misc/145189: nfsd performs abysmally under load

Garrett Cooper yanefbsd at gmail.com
Tue Mar 30 20:50:08 UTC 2010

The following reply was made to PR misc/145189; it has been noted by GNATS.

From: Garrett Cooper <yanefbsd at gmail.com>
To: Bruce Evans <brde at optusnet.com.au>
Cc: Rich <rercola at acm.jhu.edu>, freebsd-bugs at freebsd.org, 
	freebsd-gnats-submit at freebsd.org
Subject: Re: misc/145189: nfsd performs abysmally under load
Date: Tue, 30 Mar 2010 13:44:05 -0700

 On Tue, Mar 30, 2010 at 1:11 PM, Bruce Evans <brde at optusnet.com.au> wrote:
 > On Tue, 30 Mar 2010, Rich wrote:
 >> On Tue, Mar 30, 2010 at 11:50 AM, Bruce Evans <brde at optusnet.com.au>
 >> wrote:
 >>>> For instance, copying a 4GB file over NFSv3 from a ZFS filesystem with
 >>>> the
 >>>> following flags
 >>>> [rw,nosuid,hard,intr,nofsc,tcp,vers=3D3,rsize=3D8192,wsize=3D8192,slop=
 >>>> client, the above is the server), I achieve 2 MB/s, fluctuating betwee=
 >>>> 1
 >>>> and 3. (pv reports 2.23 MB/s avg)
 > I also tried various nfs r/w sizes and tcp/udp. =A0The best sizes are
 > probably the fs block size or twice that (normally 16K for ffs). =A0Old
 > versions of FreeBSD had even more bugs in this area and gave surprising
 > performance differences depending on the nfs r/w sizes or application
 > i/o sizes. =A0In some cases smaller sizes worked best, apparently because
 > they avoided the stalls.
 >>>> ...
 >>> Enabling polling is a good way to destroy latency. =A0A ping latency of
 >>> ...
 >> Actually, we noticed that throughput appeared to get marginally better
 >> while
 >> causing occasional bursts of crushing latency, but yes, we have it on in
 >> the
 >> kernel without using it in any actual NICs at present. :)
 >> But yes, I'm getting 40-90+ MB/s, occasionally slowing to 20-30 MB/s,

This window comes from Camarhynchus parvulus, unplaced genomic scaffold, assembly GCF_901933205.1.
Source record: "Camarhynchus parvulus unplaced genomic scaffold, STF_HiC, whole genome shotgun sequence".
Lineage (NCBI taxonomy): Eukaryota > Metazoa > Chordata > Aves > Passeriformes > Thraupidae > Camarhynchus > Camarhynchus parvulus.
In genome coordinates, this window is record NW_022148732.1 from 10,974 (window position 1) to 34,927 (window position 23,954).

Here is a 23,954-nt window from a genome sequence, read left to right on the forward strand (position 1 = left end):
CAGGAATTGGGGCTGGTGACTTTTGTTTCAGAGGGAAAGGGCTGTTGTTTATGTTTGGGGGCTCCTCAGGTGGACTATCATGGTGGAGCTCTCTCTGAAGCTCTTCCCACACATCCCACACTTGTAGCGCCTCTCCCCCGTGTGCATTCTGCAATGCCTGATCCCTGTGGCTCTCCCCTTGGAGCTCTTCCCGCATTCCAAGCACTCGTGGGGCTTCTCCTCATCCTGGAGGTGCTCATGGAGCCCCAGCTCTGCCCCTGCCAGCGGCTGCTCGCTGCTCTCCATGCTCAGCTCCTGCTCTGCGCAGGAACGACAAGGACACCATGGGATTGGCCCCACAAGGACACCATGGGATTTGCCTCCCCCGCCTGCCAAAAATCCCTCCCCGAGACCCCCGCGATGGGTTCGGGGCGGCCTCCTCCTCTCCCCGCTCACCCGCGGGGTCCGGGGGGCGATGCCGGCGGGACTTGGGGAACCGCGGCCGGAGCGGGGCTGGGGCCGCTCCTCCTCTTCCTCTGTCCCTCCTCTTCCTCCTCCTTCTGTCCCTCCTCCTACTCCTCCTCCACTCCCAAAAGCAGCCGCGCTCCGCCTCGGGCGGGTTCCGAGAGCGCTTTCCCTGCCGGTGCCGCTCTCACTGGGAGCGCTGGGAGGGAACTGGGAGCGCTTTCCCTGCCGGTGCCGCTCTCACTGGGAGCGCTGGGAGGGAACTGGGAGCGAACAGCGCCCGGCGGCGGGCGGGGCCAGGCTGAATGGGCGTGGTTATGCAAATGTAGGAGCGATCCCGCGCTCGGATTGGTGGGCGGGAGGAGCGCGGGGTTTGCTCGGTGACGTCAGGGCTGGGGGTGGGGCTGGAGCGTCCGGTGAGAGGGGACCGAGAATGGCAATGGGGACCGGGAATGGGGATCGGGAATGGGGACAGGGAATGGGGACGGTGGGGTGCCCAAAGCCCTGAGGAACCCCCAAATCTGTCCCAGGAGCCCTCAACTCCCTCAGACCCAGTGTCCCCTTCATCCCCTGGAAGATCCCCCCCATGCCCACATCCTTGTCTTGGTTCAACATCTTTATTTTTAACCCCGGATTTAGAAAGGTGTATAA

>> average after copying a 6.5 GB file of 52.7 MB/s, on localhost IPv4,
 >> with no additional mount flags. {r,w}size=3D8192 on localhost goes up to
 >> 80-100 MB/s, with occasional sinks to 60 (average after copying
 >> another, separate 6.5 GB file: 77.3 MB/s).
 > I thought you said you often got 1-3MB/S.
 >> Also:
 >> 64 bytes from icmp_seq=3D0 ttl=3D64 time=3D0.015 ms
 >> 64 bytes from icmp_seq=3D1 ttl=3D64 time=3D0.049 ms
 >> 64 bytes from icmp_seq=3D2 ttl=3D64 time=3D0.012 ms
 > Fairly normal slowness for -current.
 >> 64 bytes from [actual IP]: icmp_seq=3D0 ttl=3D64 time=3D0.019 ms
 >> 64 bytes from [actual IP]: icmp_seq=3D1 ttl=3D64 time=3D0.015 ms
 > Are these with external hardware NICs? =A0Then 15 uS is excellent. =A0Bet=
 > than I've ever seen. =A0Very good hardware might be able to do this, but
 > I suspect it is for the local machine. =A0BTW, I don't like the times
 > been reported in ms and sub-uS times not being supported. =A0I sometimes
 > run Linux or cygwin ping and don't like it not supporting sub-mS times,
 > so that it always reports 0 for my average latency of 100 uS.
 >>> After various tuning and bug fixing (now partly committed by others) I
 >>> get
 >>> improvements like the following on low-end systems with ffs (I don't us=
 >>> zfs):
 >>> - very low end with 100Mbps ethernet: little change; bulk transfers
 >>> always
 >>> =A0went at near wire speed (about 10 MB/S)
 >>> - low end with 1Gbps/S: bulk transfers up from 20MB/S to 45MB/S (local
 >>> ffs
 >>> =A050MB/S). =A0buildworld over nfs of 5.2 world down from 1200 seconds =
 to 800
 >>> =A0seconds (this one is very latency-sensitive. =A0Takes about 750 seco=
 nds on
 >>> =A0local ffs).
 >> Is this on 9.0-CURRENT, or RELENG_8, or something else?
 > Mostly with 7-CURRENT or 8-CURRENT a couple of years ago. =A0Sometimes wi=
 > a ~5.2-SERVER. =A0nfs didn't vary much with the server, except there were
 > surprising differences due to latency that I never tracked down.
 > I forgot to mention another thing you can try easily:
 > - negative name caching. =A0Improves latency. =A0I used this to reduce ma=
 > =A0times significantly, and it is now standard in -current but not
 > =A0enabled by default.
     Have you also tried tuning via sysctl (vfs.nfs* ?)

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